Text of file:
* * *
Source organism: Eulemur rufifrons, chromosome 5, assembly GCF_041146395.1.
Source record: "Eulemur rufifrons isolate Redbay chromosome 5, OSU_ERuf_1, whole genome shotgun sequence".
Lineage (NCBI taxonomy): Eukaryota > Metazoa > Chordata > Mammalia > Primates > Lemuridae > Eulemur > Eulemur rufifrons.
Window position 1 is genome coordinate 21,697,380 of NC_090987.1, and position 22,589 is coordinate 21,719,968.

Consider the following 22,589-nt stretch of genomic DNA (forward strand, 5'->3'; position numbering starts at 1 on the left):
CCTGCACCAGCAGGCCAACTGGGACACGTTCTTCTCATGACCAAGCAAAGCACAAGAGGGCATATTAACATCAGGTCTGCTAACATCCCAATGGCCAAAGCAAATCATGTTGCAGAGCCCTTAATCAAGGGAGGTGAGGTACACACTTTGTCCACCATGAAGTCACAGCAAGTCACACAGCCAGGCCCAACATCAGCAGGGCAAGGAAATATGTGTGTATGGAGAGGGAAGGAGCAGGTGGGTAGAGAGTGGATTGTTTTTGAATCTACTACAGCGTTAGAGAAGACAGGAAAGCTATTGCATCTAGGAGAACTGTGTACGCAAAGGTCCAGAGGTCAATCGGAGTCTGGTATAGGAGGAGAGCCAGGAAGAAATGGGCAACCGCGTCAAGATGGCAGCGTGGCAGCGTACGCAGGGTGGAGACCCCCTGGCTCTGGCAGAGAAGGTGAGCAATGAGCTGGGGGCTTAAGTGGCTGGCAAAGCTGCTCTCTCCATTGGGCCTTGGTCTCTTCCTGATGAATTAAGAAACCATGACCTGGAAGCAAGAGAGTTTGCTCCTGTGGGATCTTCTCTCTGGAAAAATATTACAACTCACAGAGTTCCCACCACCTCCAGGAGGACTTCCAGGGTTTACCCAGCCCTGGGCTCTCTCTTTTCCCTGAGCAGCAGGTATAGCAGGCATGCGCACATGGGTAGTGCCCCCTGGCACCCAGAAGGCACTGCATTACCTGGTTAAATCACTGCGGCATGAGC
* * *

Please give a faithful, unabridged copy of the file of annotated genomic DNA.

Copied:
Source organism: Eulemur rufifrons, chromosome 5, assembly GCF_041146395.1.
Source record: "Eulemur rufifrons isolate Redbay chromosome 5, OSU_ERuf_1, whole genome shotgun sequence".
Lineage (NCBI taxonomy): Eukaryota > Metazoa > Chordata > Mammalia > Primates > Lemuridae > Eulemur > Eulemur rufifrons.
Window position 1 is genome coordinate 21,697,380 of NC_090987.1, and position 22,589 is coordinate 21,719,968.

Consider the following 22,589-nt stretch of genomic DNA (forward strand, 5'->3'; position numbering starts at 1 on the left):
CCTGCACCAGCAGGCCAACTGGGACACGTTCTTCTCATGACCAAGCAAAGCACAAGAGGGCATATTAACATCAGGTCTGCTAACATCCCAATGGCCAAAGCAAATCATGTTGCAGAGCCCTTAATCAAGGGAGGTGAGGTACACACTTTGTCCACCATGAAGTCACAGCAAGTCACACAGCCAGGCCCAACATCAGCAGGGCAAGGAAATATGTGTGTATGGAGAGGGAAGGAGCAGGTGGGTAGAGAGTGGATTGTTTTTGAATCTACTACAGCGTTAGAGAAGACAGGAAAGCTATTGCATCTAGGAGAACTGTGTACGCAAAGGTCCAGAGGTCAATCGGAGTCTGGTATAGGAGGAGAGCCAGGAAGAAATGGGCAACCGCGTCAAGATGGCAGCGTGGCAGCGTACGCAGGGTGGAGACCCCCTGGCTCTGGCAGAGAAGGTGAGCAATGAGCTGGGGGCTTAAGTGGCTGGCAAAGCTGCTCTCTCCATTGGGCCTTGGTCTCTTCCTGATGAATTAAGAAACCATGACCTGGAAGCAAGAGAGTTTGCTCCTGTGGGATCTTCTCTCTGGAAAAATATTACAACTCACAGAGTTCCCACCACCTCCAGGAGGACTTCCAGGGTTTACCCAGCCCTGGGCTCTCTCTTTTCCCTGAGCAGCAGGTATAGCAGGCATGCGCACATGGGTAGTGCCCCCTGGCACCCAGAAGGCACTGCATTACCTGGTTAAATCACTGCGGCATGAGC